Sunset Bridge, the third and final book in the Happiness Key series by Emilie Richards, concludes with an emotionally satisfying ending. Having read all three books, I became very attached to all the characters and their story arcs. As much as I hate series that go on far too long, it is difficult to say goodbye.
It was challenging deciding whether this book could be read as a standalone. While the author does recap pertinent history my emotional connection grew proportionately with each book. The first book introduces the characters, and the growth of their friendship, the second builds on that, with new concerns, and the final book concludes all their story arcs plus the addition of a new mystery. Because of this I recommend that you do read the three books in order.
In the first book, socialite Tracy Deloche is appalled when her wealthy husband requests a divorce and discloses that he is being investigated for fraud, with the potential for indictment and prison. Finding that a property in Florida is listed in her name only, she is excited to have a home and a possible source of income. What she discovers is five ramshackle homes, desperately in need of repairs with diverse tenants: Janya Kapur, an Indian immigrant adjusting to her arranged husband; Wanda Gray, a cop’s wife fighting for her marriage; and Alice Brooks, a senior dealing with the death of her daughter, ill health and a young granddaughter. As each woman experiences personal growth, their relationship develops into true friendship. Tracy also finds her hostile relationship with Marsh Egan, an environmentalist, has many more nuances than just antagonism.
Book three opens as mismatched Marsh and Tracy’s relationship is slowly moving forward. After having weathered last year’s estrangement, the couple are looking to explore their similarities rather than their differences. Marsh, as the director of Wild Florida, an environmental organization protecting Florida’s natural resources, is a back-to-nature guy and his idea of dressing up is to add a colorful tie. He grew up in Florida, and has always been the outdoor type. Tracy has shed most of her high maintenance, designer clothes ways and thinks she is up for a camping trip, since she has always been athletic, but the chiggers, the no-see-ums, the scorpion, falling in the water, the raccoon and then Marsh’s gift of raw oysters definitely put a damper on the trip. Blaming her ill humor on nausea and hormones, she realizes after being sick that she might be pregnant. Since Marsh has never discussed his feelings, Tracy decides to keep this news to herself, hoping that Marsh soon will open up more.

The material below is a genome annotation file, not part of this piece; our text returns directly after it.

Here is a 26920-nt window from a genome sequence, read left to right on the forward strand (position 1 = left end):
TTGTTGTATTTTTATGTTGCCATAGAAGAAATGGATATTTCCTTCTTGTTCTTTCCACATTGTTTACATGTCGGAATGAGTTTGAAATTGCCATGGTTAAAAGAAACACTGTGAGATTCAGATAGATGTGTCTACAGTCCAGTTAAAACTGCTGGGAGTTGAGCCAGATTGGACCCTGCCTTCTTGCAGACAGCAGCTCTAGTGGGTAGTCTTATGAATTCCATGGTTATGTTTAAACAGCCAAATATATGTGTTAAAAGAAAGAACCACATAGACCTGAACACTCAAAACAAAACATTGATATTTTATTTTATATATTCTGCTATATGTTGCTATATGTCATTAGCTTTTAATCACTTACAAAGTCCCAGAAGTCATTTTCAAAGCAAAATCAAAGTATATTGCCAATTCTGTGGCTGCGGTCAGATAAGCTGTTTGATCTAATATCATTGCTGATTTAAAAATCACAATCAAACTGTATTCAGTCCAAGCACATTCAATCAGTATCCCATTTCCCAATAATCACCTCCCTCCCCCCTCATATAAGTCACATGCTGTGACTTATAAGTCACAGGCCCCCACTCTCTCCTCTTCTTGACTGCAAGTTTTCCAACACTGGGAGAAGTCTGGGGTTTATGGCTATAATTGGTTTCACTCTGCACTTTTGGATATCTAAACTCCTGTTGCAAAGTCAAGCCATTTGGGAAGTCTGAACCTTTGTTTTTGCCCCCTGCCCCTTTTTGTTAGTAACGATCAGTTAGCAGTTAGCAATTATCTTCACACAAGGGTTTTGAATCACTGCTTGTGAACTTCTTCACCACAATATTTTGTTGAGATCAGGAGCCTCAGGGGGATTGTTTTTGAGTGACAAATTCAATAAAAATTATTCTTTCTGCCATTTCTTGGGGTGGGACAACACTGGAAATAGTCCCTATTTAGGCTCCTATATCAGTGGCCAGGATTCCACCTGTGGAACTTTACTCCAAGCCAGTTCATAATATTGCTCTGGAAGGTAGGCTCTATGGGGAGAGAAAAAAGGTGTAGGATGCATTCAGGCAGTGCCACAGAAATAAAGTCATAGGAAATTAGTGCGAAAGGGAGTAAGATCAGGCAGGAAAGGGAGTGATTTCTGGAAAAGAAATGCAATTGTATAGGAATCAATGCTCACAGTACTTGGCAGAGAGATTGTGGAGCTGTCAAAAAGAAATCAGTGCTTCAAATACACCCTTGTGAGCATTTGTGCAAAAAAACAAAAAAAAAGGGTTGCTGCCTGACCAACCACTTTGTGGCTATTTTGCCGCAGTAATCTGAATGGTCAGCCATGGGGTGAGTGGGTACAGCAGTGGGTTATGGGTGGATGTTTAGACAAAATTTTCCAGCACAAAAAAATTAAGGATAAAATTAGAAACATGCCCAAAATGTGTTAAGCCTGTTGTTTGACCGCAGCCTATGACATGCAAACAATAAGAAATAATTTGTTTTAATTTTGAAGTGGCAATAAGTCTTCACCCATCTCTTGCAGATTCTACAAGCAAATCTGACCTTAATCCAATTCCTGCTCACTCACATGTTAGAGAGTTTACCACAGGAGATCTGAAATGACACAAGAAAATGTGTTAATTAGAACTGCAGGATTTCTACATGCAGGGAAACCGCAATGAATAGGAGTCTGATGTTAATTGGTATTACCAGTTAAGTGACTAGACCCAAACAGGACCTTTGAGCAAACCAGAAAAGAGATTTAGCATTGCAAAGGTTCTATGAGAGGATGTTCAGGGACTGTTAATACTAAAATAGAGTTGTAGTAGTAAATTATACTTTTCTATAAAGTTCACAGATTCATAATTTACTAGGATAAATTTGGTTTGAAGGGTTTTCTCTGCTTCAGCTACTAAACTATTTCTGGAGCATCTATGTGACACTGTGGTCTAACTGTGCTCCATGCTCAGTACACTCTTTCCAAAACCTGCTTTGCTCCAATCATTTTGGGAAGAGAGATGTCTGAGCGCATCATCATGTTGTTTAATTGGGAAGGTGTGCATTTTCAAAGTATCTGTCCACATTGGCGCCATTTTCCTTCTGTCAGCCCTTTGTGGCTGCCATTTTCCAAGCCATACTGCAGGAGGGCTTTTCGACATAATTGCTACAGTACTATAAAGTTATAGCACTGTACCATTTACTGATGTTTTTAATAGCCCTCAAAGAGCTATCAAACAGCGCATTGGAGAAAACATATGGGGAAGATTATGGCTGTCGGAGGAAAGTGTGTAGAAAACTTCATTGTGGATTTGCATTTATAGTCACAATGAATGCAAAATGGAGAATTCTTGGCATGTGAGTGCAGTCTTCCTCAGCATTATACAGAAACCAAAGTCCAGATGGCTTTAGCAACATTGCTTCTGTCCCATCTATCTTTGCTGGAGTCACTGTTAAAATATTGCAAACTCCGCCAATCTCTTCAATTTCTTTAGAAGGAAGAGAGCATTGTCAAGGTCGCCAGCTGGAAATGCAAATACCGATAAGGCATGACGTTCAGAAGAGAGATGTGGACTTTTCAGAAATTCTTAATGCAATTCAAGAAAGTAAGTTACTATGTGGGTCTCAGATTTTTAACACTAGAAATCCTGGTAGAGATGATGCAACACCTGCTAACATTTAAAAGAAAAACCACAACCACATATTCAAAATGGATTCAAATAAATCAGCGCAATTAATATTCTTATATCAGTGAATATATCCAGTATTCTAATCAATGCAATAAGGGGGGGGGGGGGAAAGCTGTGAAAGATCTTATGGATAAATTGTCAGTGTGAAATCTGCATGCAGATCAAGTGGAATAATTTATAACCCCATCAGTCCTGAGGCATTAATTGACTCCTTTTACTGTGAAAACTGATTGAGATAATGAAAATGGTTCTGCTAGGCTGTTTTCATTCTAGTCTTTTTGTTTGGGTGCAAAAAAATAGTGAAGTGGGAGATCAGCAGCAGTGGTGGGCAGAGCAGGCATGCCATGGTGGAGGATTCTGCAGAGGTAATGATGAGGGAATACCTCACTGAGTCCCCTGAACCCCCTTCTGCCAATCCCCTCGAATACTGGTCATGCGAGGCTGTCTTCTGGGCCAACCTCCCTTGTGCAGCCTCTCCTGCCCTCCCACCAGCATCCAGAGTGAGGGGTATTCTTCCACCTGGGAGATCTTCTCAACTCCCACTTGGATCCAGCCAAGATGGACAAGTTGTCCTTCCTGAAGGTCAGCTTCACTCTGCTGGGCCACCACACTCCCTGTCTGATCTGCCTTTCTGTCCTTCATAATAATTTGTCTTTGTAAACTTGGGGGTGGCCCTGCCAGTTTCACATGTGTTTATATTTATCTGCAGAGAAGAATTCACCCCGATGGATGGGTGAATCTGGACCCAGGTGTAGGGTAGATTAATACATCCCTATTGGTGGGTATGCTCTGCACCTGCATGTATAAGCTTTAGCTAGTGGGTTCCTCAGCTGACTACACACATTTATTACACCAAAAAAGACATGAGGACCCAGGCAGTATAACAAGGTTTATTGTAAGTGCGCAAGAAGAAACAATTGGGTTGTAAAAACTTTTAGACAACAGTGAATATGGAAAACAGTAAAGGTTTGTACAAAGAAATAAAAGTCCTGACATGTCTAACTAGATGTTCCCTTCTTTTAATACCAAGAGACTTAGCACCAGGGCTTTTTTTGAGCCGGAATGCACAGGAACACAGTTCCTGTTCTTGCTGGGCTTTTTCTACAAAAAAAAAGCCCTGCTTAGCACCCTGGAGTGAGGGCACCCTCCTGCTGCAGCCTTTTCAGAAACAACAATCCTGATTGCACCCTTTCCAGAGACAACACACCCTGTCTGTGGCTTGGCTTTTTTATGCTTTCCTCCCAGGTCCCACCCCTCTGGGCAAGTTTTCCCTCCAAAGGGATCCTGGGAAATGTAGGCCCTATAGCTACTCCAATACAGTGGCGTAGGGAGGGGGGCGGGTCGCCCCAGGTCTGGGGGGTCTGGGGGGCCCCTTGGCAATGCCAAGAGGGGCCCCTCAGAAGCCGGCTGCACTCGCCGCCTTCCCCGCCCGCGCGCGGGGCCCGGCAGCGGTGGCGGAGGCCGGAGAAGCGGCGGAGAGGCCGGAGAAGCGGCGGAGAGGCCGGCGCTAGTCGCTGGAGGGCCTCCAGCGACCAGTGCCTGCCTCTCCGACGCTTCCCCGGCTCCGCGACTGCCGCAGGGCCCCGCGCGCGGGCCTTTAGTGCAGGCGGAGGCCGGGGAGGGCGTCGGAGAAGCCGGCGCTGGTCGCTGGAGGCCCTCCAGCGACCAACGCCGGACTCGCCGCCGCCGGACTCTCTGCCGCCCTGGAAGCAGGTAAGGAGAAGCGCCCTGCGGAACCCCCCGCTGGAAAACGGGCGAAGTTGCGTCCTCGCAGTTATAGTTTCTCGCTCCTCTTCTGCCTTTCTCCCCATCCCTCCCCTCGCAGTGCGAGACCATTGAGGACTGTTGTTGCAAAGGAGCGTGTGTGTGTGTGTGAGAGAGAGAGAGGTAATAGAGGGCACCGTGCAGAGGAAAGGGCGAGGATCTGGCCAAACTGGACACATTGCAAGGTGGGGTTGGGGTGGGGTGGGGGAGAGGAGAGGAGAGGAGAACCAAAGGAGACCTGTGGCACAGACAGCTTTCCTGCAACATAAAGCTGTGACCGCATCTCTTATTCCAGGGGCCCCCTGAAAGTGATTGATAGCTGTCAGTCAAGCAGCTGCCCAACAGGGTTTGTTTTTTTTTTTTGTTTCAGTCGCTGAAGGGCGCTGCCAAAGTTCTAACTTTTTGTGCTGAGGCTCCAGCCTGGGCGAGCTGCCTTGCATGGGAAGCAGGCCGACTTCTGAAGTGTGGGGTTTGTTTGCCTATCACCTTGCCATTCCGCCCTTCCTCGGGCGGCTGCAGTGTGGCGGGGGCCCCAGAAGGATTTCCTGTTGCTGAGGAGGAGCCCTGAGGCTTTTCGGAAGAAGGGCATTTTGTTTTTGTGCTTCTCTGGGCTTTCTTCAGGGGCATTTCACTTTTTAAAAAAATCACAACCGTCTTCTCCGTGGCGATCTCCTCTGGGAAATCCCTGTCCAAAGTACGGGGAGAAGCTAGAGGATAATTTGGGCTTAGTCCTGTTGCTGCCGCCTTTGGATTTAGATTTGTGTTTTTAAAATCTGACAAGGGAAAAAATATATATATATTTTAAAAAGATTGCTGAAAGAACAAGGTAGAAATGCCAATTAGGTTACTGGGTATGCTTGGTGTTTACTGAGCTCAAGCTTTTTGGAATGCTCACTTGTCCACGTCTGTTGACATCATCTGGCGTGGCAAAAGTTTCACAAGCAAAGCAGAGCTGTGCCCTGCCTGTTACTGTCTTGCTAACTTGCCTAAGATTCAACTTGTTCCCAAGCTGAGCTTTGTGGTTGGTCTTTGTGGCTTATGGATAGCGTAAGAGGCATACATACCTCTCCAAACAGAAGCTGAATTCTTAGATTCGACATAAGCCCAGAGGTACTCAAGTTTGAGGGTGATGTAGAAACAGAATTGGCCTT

Wanda is no longer a woman with time on her hands. After being unjustly fired because of age discrimination she opened her own pie shop. While making pies is a joy, retaining assistants is a never-ending challenge. When her daughter, Maggie offers to help, Wanda is more concerned than gladdened. Why did Maggie quit the police force, and up and leave her longtime lover? But soon she has her own concerns, and maybe more success than she ever dreamed of having.
Janya Kapur is a happy woman. She has come to love her husband Rishi, and now has a budding career. And while she knows that with her husband’s medical condition having children will be more difficult, she is anxious for a baby. Their relationship contrasts with Harit and Kanira, individuals also from India who married impetuously, and then just as carelessly had two children.
Maggie has always done things the hard way. Exposed to police work from an early age, Maggie always knew that she wanted to go into law enforcement. When the only job available is with a sheriff’s department known for its discrimination against women, Maggie believes she can handle it. After years of harassment, and then having a partner fail to provide backup, Maggie’s ability to trust is damaged. Finally there is an opening in Miami. After spending over a year collecting evidence again a top kingpin drug dealer, the state attorney general declines to prosecute him, causing Maggie to turn in her badge and gun. Since her boyfriend Rafael Estrada (Felo) tries to talk her into just dropping the matter, she doesn’t trust him either, especially since one of his close friends is also friends with the drug dealer. Now she is at a loss, with no career, friends or lover. Helping her mother may give her the much needed prospective.
Just writing this review makes me want to read the book all over again. With well-written, genuine characters dealing with credible conflicts, the story just pulls you in. Ms. Richards has a way of writing admirable yet flawed people. I especially admire Tracy and the great strides she made from pampered trophy wife to caring friend. Included in the story is a well-plotted mystery and an extremely convincing antagonist with a plausible motive for his actions. The story flows from one character to another, each dealing with their own concerns. Some readers are sensitive to this type of break from one story arc to another; however, I thought it was very well done.
While Wanda deserves her new-found success I found this portion of the book somewhat superfluous, wishing that more time was spent on the characters’ romances. Still, that is to expected since this book is more Women’s Fiction than Romance. At the end, the heartfelt emotions and deeds sealed the happy ever after for me for all couples.
If you haven’t tried Emilie Richard’s books before, I definitely recommend this series. Readers who have read the first two books will be more than pleased with the conclusion.